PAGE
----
Document Detail


Acute consumption of walnuts and walnut components differentially affect postprandial lipemia, endothelial function, oxidative stress, and cholesterol efflux in humans with mild hypercholesterolemia.
MedLine Citation:
PMID:  23616506     Owner:  NLM     Status:  MEDLINE    
Abstract/OtherAbstract:
Walnut consumption improves cardiovascular disease risk; however, to our knowledge, the contribution of individual walnut components has not been assessed. This study evaluated the acute consumption of whole walnuts (85 g), separated nut skins (5.6 g), de-fatted nutmeat (34 g), and nut oil (51 g) on postprandial lipemia, endothelial function, and oxidative stress. Cholesterol efflux (ex vivo) was assessed in the whole walnut treatment only. A randomized, 4-period, crossover trial was conducted in healthy overweight and obese adults (n = 15) with moderate hypercholesterolemia. There was a treatment × time point interaction for triglycerides (P < 0.01) and increased postprandial concentrations were observed for the oil and whole walnut treatments (P < 0.01). Walnut skins decreased the reactive hyperemia index (RHI) compared with baseline (P = 0.02) such that a difference persisted between the skin and oil treatments (P = 0.01). The Framingham RHI was maintained with the oil treatment compared with the skins and whole nut (P < 0.05). There was a treatment effect for the ferric reducing antioxidant potential (FRAP) (P < 0.01), and mean FRAP was greater with the oil and skin treatments compared with the nutmeat (P < 0.01). Cholesterol efflux increased by 3.3% following whole walnut consumption in J774 cells cultured with postprandial serum compared with fasting baseline (P = 0.02). Walnut oil favorably affected endothelial function and whole walnuts increased cholesterol efflux. These 2 novel mechanisms may explain in part the cardiovascular benefits of walnuts.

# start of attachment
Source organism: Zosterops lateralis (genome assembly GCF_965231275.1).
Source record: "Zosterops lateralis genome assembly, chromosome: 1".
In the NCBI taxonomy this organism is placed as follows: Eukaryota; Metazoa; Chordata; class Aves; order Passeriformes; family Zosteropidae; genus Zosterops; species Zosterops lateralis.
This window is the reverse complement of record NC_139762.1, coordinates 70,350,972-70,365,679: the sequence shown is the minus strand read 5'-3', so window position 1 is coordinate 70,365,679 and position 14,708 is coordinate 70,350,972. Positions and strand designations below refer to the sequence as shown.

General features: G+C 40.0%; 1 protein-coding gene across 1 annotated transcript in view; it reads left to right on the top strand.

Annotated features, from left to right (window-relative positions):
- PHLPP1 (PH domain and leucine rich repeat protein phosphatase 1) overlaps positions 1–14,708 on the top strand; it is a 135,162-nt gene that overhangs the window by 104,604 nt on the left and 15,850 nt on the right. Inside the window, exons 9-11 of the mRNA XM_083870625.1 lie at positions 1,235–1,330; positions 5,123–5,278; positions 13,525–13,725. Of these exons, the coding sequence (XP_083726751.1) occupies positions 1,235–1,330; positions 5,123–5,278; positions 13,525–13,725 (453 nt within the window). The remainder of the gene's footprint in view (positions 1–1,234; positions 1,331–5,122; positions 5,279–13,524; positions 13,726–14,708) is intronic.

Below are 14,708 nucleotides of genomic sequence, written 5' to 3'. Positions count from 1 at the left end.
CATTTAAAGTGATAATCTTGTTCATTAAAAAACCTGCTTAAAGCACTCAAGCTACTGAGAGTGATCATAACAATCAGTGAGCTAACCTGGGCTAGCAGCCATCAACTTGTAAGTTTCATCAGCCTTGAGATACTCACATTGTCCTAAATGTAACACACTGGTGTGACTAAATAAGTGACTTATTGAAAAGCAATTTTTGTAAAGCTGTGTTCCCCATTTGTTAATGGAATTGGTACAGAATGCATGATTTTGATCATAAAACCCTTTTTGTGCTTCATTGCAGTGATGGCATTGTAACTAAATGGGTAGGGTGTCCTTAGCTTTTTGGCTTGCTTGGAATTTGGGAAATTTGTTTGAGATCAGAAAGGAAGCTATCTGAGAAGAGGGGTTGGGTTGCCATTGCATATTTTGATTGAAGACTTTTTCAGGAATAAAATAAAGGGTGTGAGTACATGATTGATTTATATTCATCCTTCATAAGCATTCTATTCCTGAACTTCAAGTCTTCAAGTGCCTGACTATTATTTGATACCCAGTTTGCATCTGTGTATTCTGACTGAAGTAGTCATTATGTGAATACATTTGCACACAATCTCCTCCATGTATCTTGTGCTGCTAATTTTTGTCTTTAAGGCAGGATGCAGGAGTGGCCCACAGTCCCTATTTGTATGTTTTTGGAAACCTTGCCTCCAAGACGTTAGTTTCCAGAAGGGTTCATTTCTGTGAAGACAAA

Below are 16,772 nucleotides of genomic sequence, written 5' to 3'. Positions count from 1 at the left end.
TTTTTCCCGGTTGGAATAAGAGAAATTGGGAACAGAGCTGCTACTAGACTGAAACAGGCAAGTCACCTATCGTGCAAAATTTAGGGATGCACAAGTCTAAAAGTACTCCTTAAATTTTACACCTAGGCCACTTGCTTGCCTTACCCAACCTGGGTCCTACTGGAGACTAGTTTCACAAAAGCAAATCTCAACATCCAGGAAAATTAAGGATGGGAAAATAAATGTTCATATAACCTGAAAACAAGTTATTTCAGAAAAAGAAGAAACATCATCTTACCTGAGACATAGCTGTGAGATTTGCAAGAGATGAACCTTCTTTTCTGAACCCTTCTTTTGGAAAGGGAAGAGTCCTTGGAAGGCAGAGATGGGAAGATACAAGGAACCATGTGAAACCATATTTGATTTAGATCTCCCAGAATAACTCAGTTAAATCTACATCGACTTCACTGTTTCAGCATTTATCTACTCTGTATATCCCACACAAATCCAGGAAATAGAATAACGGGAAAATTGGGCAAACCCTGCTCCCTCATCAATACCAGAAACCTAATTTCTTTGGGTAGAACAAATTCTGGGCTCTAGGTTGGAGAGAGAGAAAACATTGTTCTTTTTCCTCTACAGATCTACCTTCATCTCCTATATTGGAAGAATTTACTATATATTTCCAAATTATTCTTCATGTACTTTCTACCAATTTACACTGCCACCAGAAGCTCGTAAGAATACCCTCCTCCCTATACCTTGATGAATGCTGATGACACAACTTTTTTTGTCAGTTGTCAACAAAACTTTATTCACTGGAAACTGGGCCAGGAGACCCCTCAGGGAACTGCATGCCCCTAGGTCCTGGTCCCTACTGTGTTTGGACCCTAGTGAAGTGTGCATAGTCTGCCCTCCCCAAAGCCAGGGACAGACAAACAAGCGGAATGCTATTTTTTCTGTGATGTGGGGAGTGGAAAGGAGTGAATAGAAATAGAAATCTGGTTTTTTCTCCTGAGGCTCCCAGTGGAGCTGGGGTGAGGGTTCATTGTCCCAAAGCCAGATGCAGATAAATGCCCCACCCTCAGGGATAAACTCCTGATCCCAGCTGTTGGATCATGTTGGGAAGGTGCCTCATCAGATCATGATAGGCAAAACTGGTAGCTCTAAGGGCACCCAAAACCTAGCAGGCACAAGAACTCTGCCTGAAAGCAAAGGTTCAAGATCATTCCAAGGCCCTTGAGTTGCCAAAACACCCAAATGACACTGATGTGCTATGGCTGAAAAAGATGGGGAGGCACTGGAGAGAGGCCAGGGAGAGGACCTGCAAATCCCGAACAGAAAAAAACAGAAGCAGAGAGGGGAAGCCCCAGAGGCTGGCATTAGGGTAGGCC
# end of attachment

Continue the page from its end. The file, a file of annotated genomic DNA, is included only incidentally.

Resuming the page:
Authors:
Claire E Berryman; Jessica A Grieger; Sheila G West; Chung-Yen O Chen; Jeffrey B Blumberg; George H Rothblat; Sandhya Sankaranarayanan; Penny M Kris-Etherton
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Publication Detail:
Type:  Journal Article; Randomized Controlled Trial; Research Support, N.I.H., Extramural; Research Support, Non-U.S. Gov't     Date:  2013-04-24
Journal Detail:
Title:  The Journal of nutrition     Volume:  143     ISSN:  1541-6100     ISO Abbreviation:  J. Nutr.     Publication Date:  2013 Jun 
Date Detail:
Created Date:  2013-05-21     Completed Date:  2013-07-22     Revised Date:  2014-06-03    
Medline Journal Info:
Nlm Unique ID:  0404243     Medline TA:  J Nutr     Country:  United States    
Other Details:
Languages:  eng     Pagination:  788-94     Citation Subset:  IM    
Data Bank Information
Bank Name/Acc. No.:
ClinicalTrials.gov/NCT00938340
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MeSH Terms
Descriptor/Qualifier:
Adult
Cell Line
Cholesterol / blood,  metabolism
Diet*
Dietary Carbohydrates
Dietary Fats
Dietary Proteins
Endothelium, Vascular / physiopathology
Energy Intake
Female
Heart Rate
Humans
Hypercholesterolemia / blood,  physiopathology*
Juglans*
Lipids / blood
Macrophages / metabolism
Male
Middle Aged
Nuts*
Obesity / physiopathology
Overweight / physiopathology
Oxidative Stress / physiology
Postprandial Period*
Grant Support
ID/Acronym/Agency:
M01 RR 10732/RR/NCRR NIH HHS
Chemical
Reg. No./Substance:
0/Dietary Carbohydrates; 0/Dietary Fats; 0/Dietary Proteins; 0/Lipids; 97C5T2UQ7J/Cholesterol
Comments/Corrections

From MEDLINE®/PubMed®, a database of the U.S. National Library of Medicine


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